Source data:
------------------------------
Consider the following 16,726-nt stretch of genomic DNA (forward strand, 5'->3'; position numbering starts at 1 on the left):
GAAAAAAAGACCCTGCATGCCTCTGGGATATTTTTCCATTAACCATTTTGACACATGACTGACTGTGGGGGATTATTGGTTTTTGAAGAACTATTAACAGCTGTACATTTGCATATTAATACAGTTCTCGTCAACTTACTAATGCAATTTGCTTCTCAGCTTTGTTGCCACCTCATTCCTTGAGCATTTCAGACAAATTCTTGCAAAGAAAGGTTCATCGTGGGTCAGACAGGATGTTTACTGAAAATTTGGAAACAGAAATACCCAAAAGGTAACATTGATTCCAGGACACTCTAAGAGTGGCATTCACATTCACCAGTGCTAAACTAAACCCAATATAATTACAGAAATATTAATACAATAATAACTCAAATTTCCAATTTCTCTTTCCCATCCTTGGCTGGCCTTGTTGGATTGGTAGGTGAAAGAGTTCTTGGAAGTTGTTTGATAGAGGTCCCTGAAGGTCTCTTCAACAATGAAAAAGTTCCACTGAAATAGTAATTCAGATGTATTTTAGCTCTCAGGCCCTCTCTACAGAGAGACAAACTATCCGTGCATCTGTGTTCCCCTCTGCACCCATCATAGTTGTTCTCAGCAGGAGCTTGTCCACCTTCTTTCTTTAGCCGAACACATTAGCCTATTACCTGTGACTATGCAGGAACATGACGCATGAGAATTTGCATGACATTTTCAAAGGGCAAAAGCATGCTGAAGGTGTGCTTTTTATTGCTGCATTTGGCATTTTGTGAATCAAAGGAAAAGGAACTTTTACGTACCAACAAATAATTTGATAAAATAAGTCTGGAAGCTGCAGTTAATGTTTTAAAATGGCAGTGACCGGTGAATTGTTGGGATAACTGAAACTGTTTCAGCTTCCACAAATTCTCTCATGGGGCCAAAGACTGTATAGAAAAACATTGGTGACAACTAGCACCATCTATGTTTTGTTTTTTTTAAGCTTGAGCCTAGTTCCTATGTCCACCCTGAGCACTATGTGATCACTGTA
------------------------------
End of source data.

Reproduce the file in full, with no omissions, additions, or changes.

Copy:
Consider the following 16,726-nt stretch of genomic DNA (forward strand, 5'->3'; position numbering starts at 1 on the left):
GAAAAAAAGACCCTGCATGCCTCTGGGATATTTTTCCATTAACCATTTTGACACATGACTGACTGTGGGGGATTATTGGTTTTTGAAGAACTATTAACAGCTGTACATTTGCATATTAATACAGTTCTCGTCAACTTACTAATGCAATTTGCTTCTCAGCTTTGTTGCCACCTCATTCCTTGAGCATTTCAGACAAATTCTTGCAAAGAAAGGTTCATCGTGGGTCAGACAGGATGTTTACTGAAAATTTGGAAACAGAAATACCCAAAAGGTAACATTGATTCCAGGACACTCTAAGAGTGGCATTCACATTCACCAGTGCTAAACTAAACCCAATATAATTACAGAAATATTAATACAATAATAACTCAAATTTCCAATTTCTCTTTCCCATCCTTGGCTGGCCTTGTTGGATTGGTAGGTGAAAGAGTTCTTGGAAGTTGTTTGATAGAGGTCCCTGAAGGTCTCTTCAACAATGAAAAAGTTCCACTGAAATAGTAATTCAGATGTATTTTAGCTCTCAGGCCCTCTCTACAGAGAGACAAACTATCCGTGCATCTGTGTTCCCCTCTGCACCCATCATAGTTGTTCTCAGCAGGAGCTTGTCCACCTTCTTTCTTTAGCCGAACACATTAGCCTATTACCTGTGACTATGCAGGAACATGACGCATGAGAATTTGCATGACATTTTCAAAGGGCAAAAGCATGCTGAAGGTGTGCTTTTTATTGCTGCATTTGGCATTTTGTGAATCAAAGGAAAAGGAACTTTTACGTACCAACAAATAATTTGATAAAATAAGTCTGGAAGCTGCAGTTAATGTTTTAAAATGGCAGTGACCGGTGAATTGTTGGGATAACTGAAACTGTTTCAGCTTCCACAAATTCTCTCATGGGGCCAAAGACTGTATAGAAAAACATTGGTGACAACTAGCACCATCTATGTTTTGTTTTTTTTAAGCTTGAGCCTAGTTCCTATGTCCACCCTGAGCACTATGTGATCACTGTA